Midlands Voices: Why adequate funding for senior care should matter to Nebraskans
By Heath Boddy and Jeremy Hohlen. Boddy is president and CEO of Nebraska Health Care Association. Hohlen is president and CEO of LeadingAge Nebraska.
Omaha World Herald – April 16, 2018
A recent court order placed 21 nursing facilities and 11 assisted living facilities across 19 Nebraska counties in receivership. The State of Nebraska determined this was necessary because the owner was “financially unable to pay staff and ensure the future care of the residents.”
Currently, 53 percent of nursing facility residents and 25 percent of assisted living residents in Nebraska rely on Medicaid funding for the care they receive. As it stands, Medicaid pays an average of $25 less than the cost of care per day, per resident.
That kind of financial loss is simply not sustainable. In fact, what business model could sustain this?
Further creating the perfect storm, Nebraska census data indicates that we are primed to experience a tsunami of baby boomers.
By 2030, the number of Nebraskans aged 65 to 74 will be nearly double what it was eight years ago. By 2050, the number of Nebraskans needing senior care will outnumber those needing child care.
In the past three years, 25 facilities in Nebraska have closed their doors.
Facilities will continue to be at risk unless Medicaid reimbursement for seniors is a priority in our state budget.
Facility closings affect all Nebraskans — directly or indirectly.
For residents, closings mean having to find a new care facility, sometimes being forced to leave behind their beloved community and live away — sometimes hundreds of miles away — from family and friends to get the care they need.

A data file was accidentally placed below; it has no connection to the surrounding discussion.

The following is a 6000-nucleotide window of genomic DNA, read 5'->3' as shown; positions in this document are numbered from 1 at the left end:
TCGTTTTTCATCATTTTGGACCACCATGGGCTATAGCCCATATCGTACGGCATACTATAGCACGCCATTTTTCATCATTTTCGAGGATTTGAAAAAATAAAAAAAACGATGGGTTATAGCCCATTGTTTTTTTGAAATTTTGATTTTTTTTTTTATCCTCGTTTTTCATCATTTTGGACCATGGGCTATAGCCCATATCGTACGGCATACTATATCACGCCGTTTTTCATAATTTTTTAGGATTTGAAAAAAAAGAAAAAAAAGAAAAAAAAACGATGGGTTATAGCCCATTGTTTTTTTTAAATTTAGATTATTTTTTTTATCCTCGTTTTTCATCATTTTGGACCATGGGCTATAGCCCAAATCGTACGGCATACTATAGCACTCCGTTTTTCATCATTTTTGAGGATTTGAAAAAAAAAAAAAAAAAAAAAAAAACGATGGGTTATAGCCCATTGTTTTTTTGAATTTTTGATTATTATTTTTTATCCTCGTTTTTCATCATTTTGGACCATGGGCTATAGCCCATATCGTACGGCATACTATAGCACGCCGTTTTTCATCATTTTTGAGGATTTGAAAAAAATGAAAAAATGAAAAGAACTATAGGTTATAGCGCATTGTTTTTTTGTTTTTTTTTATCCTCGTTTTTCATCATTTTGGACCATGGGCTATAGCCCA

For employees, it means lost wages and lost sleep as they try to answer the question, “What now?” It can mean they, too, must drive great distances to work and spend additional resources.
These are people trained and called to care for our state’s seniors. If they aren’t available, who will care for our seniors?
For the affected communities and the state, it means experiencing a large financial hit, as the long-term care industry infuses $2 billion into Nebraska’s overall economy.
The increased need for adequate Medicaid funding for those living in skilled nursing or assisted living facilities is real.
If Medicaid isn’t a priority in our state budget, then we will fail our senior population. Only the governor and state senators have the ability to resolve this financial crisis.
How we proceed now will have a profound effect on not just the seniors of today, but the ones of tomorrow.